A study on 194 New Zealanders showed that mindfulness buffered the link between anxious emotional attachment and maladaptive sexual motivations. Anxiously attached individuals who were more aware of their motives and reasons for behavior were less willing to engage in sex to avoid conflict or for self-affirmation reasons. But these findings were different for avoidantly attached individuals. The study was published in the Journal of Sex Research.
Sex is often seen as something people engage in to pursue pleasure and intimacy. Indeed, research reports that people who pursue sex for those reasons report higher sexual and relationship satisfaction. However, pleasure and intimacy are not the only reasons why people engage in sex. People sometimes engage in sex in order to avoid the anger of or rejection by their partner.
At other times, people may engage in sex in order to affirm themselves and gain partner’s approval. Research shows that people who engage in sex to avoid partner’s anger or other negative consequences report lower sexual satisfaction and have more negative attitudes towards sex.
Emotional attachment patterns are associated with sexual motivation. These patterns are a combination of two factors – anxiety (characterized by low self-worth, great worries about possible rejection and the availability of others and intense emotions when the person is concerned about emotional attachment issues) and avoidance (characterized by the expectation that others are untrustworthy, due to which the person avoids closeness and dependence on others and handles attachment concerns by avoiding emotions).
Attachment pattern characterized by both low anxiety and low avoidance, the so-called secure attachment style, is considered best for mental health and wellbeing, while researchers link all the other patterns, called insecure attachment styles, to various adverse outcomes. Previous studies have linked these insecure attachment styles to maladaptive sexual motivations.
Studying the relationship between sexual motivation and insecure attachment patterns, researchers also focused on mindfulness – the ability of a person to calmly acknowledge and accept one’s feelings, thoughts, and bodily sensations. Mindfulness was shown to be a factor beneficial to mental health in a wide range of scenarios. But does it change the relationship between insecure attachment styles and the motivation to engage in sex?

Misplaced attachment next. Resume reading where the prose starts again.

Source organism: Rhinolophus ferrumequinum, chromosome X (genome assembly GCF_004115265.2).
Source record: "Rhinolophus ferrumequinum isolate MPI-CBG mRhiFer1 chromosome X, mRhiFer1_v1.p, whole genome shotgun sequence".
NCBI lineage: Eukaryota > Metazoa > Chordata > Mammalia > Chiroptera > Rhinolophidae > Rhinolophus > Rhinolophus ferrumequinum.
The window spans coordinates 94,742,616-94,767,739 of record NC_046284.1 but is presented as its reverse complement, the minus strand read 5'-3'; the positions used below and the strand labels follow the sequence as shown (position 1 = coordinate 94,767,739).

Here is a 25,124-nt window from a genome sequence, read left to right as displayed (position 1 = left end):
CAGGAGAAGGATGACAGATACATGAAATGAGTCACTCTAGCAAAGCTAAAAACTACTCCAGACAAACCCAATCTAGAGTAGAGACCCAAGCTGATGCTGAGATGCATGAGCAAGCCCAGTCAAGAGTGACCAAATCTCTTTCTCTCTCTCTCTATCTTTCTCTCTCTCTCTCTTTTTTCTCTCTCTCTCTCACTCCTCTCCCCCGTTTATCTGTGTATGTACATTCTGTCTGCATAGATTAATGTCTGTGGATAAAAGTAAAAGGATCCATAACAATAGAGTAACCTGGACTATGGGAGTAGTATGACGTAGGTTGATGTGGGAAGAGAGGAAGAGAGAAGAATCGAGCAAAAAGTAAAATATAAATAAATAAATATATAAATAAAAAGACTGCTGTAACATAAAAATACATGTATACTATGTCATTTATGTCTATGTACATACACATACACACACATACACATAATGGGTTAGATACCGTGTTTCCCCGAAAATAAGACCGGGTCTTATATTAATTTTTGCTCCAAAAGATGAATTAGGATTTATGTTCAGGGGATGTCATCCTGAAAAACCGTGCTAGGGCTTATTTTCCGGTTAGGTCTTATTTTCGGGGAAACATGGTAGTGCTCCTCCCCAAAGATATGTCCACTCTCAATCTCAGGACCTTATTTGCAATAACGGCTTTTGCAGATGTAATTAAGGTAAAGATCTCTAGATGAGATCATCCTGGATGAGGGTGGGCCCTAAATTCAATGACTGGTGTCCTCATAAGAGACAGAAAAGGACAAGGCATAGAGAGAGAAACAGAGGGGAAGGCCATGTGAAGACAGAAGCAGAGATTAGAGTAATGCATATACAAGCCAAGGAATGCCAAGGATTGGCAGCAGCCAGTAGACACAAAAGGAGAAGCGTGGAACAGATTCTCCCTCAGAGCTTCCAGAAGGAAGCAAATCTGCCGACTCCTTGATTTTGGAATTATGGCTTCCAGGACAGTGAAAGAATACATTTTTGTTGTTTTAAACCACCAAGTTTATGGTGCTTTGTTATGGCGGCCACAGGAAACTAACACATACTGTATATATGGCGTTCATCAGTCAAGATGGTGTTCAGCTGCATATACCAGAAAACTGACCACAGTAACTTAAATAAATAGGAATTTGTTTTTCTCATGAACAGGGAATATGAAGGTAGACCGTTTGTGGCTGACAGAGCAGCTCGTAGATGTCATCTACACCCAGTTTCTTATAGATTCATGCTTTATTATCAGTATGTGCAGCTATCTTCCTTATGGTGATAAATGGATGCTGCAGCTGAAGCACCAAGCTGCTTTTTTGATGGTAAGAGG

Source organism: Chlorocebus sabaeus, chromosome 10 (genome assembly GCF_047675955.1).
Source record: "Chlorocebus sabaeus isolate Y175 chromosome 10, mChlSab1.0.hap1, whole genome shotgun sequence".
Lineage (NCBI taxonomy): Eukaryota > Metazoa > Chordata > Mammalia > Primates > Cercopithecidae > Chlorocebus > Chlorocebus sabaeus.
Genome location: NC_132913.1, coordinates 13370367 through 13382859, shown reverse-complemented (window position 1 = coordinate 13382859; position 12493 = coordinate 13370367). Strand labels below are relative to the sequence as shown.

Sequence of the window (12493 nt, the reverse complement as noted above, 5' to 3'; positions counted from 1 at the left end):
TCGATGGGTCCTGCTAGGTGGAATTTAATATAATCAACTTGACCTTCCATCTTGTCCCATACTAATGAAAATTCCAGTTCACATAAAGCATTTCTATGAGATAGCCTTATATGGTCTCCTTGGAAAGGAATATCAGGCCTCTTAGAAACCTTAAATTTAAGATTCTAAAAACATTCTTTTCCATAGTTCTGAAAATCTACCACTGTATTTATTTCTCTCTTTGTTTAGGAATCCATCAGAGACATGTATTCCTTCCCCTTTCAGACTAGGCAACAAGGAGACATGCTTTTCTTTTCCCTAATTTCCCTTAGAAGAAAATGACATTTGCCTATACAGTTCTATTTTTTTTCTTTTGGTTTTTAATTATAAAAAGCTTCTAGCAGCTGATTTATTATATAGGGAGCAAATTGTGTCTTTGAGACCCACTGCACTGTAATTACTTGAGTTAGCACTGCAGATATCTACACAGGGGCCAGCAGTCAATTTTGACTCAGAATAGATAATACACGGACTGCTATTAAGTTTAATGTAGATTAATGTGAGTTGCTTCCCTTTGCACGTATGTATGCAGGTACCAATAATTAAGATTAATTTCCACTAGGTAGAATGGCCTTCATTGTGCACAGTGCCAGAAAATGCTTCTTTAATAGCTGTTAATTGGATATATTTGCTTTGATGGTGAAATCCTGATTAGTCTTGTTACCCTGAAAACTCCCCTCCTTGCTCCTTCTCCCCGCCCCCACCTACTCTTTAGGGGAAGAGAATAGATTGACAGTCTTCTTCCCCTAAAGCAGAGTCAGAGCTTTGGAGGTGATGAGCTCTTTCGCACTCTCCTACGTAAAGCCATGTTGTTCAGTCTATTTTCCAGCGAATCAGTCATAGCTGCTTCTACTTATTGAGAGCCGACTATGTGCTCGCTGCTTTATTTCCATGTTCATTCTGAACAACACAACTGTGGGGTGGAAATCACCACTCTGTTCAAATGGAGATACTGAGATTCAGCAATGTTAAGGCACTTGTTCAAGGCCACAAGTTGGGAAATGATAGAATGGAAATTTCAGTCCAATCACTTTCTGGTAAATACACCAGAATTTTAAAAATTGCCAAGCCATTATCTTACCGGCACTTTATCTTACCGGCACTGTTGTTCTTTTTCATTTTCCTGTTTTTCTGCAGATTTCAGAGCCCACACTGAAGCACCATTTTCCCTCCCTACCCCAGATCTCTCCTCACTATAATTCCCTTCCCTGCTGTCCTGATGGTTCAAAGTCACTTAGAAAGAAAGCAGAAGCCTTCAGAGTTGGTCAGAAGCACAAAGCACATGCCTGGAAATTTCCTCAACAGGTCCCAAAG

To answer this question, Holly Dixon and her colleagues surveyed 194 adult, mostly female (85.1%), mostly heterosexual (75.3%), English-speaking New Zealanders, most of whom were in a monogamous relationship (93.3%). Study participants completed assessments of trait mindfulness (Five Factor Mindfulness Questionnaire, FFMQ), attachment insecurity (Revised Experiences in Close Relationships Questionnaire, ECR-R), and sexual goals (Sexual Motivations Scale, 4 of the 6 scales were used).
As expected, high attachment anxiety was associated with lower levels of 4 of the 5 aspects of mindfulness. Higher attachment anxiety was also associated with higher levels of maladaptive sexual motivations – engaging in sex for self-affirmation reasons, to avoid negative consequences and to win partners approval. Avoidantly attached individuals showed higher motivation to engage in sex for partners approval but lower to engage in it in pursuit of intimacy.
However, when mindfulness was entered into the equation, results showed that high attachment anxiety was not associated with higher willingness to have sex to cope with problems in high mindfulness individuals. This was associated with aspects of mindfulness that were related to being aware of one’s feelings (Acting with awareness) and not judging one’s own feeling (Non-Judgement).
Acting with awareness aspect of mindfulness changed the association between anxious attachment style and motivation to have sex for self-affirmation and between avoidant attachment style and both the motivation to have sex to cope and for reasons of self-affirmation.
“…There are ways to reduce the extent to which attachment anxiety manifests in maladaptive sexual motivations. The development of mindfulness may afford more anxiously attached individuals greater internal security and ability to regulate their fears, such that they may operate in ways that are more conducive to wellbeing.”, authors conclude.
The study highlights an important role mindfulness plays in sexual motivation. However, it should be noted that these results were obtained on a sample that was mostly female, culturally uniform and was solely based on self-report data. It remains to be seen whether studies on males, on more culturally diverse samples and using different data collection techniques would produce similar results.
The study, “Containing Attachment Concerns: Does Trait Mindfulness Buffer the Links between Attachment Insecurity and Maladaptive Sexual Motivations?”, was authored by H. C. Dixon, L. M. Reynolds, and N. S. Consedine of the University of Auckland, New Zealand.